Battery Life

I generally end up putting battery life details at the end, but to be honest it’s probably one of the most important things on a smartphone, and one of the more important points to explore when talking about the Sensation. This is the second dual core SoC we’ve looked at, and thus the results are even more interesting. Qualcomm’s MSM8260 also differs from NVIDIA’s Tegra 2 in how the SoC scales voltage and frequency. On MSM8x60, each core has its own voltage and frequency plane, meaning that when we’re dealing with a heavy single-threaded workload, the second core can slow down and lower voltage. On Tegra 2, there’s a single voltage and frequency plane across both cores. The latter makes a lot of sense for primarily multi-threaded workloads, since they can be divided across both cores, and voltage is lowered accordingly. Voltage scaling generally wins out in the long run, but right now things in Android have a single-threaded bias. 

First up is our cellular web browsing test, where we load a few dozen pages endlessly with the display set to 200 nits until the phone dies. The Sensation posts a very impressive result here scoring a spot at the top of the Android charts.

Smartphone Web Browsing Battery Life

Next up is WiFi, which is essentially the same thing as our cellular test but connected to an 802.11n AP until the phone dies. Here things strangely aren’t all that great. The Sensation posts a number similar to the cellular test, but compared to other devices doesn’t see a big jump in battery life on WiFi. 

WiFi Web Browsing Battery Life

Third is the call test, which is pretty self explanatory. We have the phone in test call another device, and play music at both ends to simulate a typical voice call. That runs until the phone dies, and the display is off.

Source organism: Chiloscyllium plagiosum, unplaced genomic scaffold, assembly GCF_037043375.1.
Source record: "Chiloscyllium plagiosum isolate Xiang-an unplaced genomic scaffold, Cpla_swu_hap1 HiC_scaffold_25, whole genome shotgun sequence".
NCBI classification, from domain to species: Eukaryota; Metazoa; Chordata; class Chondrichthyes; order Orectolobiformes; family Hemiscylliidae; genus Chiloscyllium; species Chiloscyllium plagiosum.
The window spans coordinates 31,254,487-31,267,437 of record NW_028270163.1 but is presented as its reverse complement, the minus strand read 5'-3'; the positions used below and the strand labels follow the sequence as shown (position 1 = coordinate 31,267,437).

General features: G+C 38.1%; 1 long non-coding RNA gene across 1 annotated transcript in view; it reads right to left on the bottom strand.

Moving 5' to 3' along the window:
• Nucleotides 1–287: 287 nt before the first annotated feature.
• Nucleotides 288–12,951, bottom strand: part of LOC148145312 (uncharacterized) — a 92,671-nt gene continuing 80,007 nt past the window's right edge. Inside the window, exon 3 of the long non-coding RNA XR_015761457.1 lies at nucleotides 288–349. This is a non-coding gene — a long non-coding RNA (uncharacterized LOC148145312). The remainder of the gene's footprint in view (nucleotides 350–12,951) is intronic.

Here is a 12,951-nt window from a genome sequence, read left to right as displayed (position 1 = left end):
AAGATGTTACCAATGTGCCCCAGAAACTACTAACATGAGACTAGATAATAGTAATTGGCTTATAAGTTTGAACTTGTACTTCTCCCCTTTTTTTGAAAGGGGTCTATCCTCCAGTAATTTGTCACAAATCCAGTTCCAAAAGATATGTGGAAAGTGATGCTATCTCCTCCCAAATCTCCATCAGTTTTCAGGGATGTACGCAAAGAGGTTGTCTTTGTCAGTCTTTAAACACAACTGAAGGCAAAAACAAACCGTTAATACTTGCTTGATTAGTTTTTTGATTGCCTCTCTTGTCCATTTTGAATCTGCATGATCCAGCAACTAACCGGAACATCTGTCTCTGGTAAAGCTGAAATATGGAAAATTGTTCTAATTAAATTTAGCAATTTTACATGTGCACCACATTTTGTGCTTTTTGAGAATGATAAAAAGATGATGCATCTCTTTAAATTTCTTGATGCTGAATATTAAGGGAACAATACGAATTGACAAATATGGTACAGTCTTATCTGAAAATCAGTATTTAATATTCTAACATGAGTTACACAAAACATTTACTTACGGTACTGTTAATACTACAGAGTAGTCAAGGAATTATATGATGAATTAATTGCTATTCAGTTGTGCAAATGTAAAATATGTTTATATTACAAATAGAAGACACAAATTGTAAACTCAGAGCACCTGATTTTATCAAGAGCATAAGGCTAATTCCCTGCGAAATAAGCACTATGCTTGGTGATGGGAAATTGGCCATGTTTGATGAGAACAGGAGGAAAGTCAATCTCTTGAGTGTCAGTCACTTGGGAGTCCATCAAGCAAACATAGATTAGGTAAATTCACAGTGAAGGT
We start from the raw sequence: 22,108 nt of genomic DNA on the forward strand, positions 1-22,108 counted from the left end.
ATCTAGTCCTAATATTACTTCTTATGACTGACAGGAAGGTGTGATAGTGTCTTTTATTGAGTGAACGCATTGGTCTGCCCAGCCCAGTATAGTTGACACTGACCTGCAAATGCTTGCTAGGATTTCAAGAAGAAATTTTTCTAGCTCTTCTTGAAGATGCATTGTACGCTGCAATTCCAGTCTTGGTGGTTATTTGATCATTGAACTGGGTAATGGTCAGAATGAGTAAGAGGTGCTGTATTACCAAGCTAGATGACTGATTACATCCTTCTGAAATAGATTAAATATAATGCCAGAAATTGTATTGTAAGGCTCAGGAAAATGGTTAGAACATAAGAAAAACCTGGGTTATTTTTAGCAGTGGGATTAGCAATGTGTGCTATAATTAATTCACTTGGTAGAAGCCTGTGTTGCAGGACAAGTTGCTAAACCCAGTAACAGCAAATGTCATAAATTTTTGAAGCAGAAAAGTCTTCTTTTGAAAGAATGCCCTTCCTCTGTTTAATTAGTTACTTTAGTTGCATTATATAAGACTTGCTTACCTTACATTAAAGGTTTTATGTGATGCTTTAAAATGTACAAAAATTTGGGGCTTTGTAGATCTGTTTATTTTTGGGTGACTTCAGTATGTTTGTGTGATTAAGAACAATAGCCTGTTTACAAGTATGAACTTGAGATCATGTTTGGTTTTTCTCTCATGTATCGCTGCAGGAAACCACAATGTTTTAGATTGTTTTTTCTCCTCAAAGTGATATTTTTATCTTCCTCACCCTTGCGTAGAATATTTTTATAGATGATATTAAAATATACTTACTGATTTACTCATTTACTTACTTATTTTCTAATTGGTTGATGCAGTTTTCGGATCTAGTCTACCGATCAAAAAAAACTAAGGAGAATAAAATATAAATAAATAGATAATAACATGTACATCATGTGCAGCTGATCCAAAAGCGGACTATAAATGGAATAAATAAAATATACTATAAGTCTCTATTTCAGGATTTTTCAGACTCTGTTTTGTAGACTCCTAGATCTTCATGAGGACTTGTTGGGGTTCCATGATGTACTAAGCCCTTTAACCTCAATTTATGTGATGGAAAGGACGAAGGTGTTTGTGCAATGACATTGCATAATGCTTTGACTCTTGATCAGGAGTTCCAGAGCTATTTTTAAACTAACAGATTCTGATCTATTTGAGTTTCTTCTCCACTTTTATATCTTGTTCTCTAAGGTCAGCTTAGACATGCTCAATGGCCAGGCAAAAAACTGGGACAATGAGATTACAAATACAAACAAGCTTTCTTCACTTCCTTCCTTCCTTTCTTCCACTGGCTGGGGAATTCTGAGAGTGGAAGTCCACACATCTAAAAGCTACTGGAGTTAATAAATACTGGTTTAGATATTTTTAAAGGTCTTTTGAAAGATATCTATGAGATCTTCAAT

3G Talk Time Battery Life

Finally is our newest test, in which we make the smartphone a hotspot, connect up an 802.11n client, and load four tabs of our page load suite alongside a nonstop 128 Kbps audio stream. This simulates a number of people using the hotspot pretty aggressively and doesn’t let the baseband suspend itself. The display is also off. 

WiFi Hotspot Battery Life Time

Here again we see the Sensation take an impressive top position. The comparison I’m looking at is between the Optimus 2X, G2x, and Sensation. As a reminder, the Optimus 2X/G2x both have a 5.6 Whr battery, and the Sensation has a 5.62 Whr battery. The sensation blows away Android competition in the cellular web browsing test and hotspot test, and delivers middling performance in the WiFi web browsing and call test suite. 

Conclusion and Final Thoughts

I’m pretty impressed with the Sensation. In most ways, it sets a baseline for what we should expect for this upcoming generation of devices - a dual core SoC, fast connectivity, some sort of specialty display (either high PPI or AMOLED), and unique industrial design that makes the device stand out. 

I feel like HTC always is sure to save its best execution for the international version of its handsets, and in this case T-Mobile did the right thing by not messing with it. Beyond the branding on the front and a couple instances of T-Mo purple in the applications list, it really is an international device. Even the band support is the same as the international edition. 

The Sensation impresses all around, and has very few shortcomings. First on that list is the absolutely horrendous speakerphone, which seems to either have something broken or the gain set really low in software, and a much more minor second is the small gap at the top which lets pocket lint intrude. Other than that, the only thing I’d seriously change about the Sensation would be to add penta-band WCDMA support so I could buy one and use it in the USA on AT&T for my personal device. 

If you’re on T-Mobile, the obvious phone to compare with is the LG G2x, which performs very close to the Sensation and has similar overall size. Where the G2x gets edged out is display size plus resolution, and battery life in some areas. There’s also the fact that the Sensation is shipping with Android 2.3, and the G2x still is officially 2.2, though that’s going to change soon.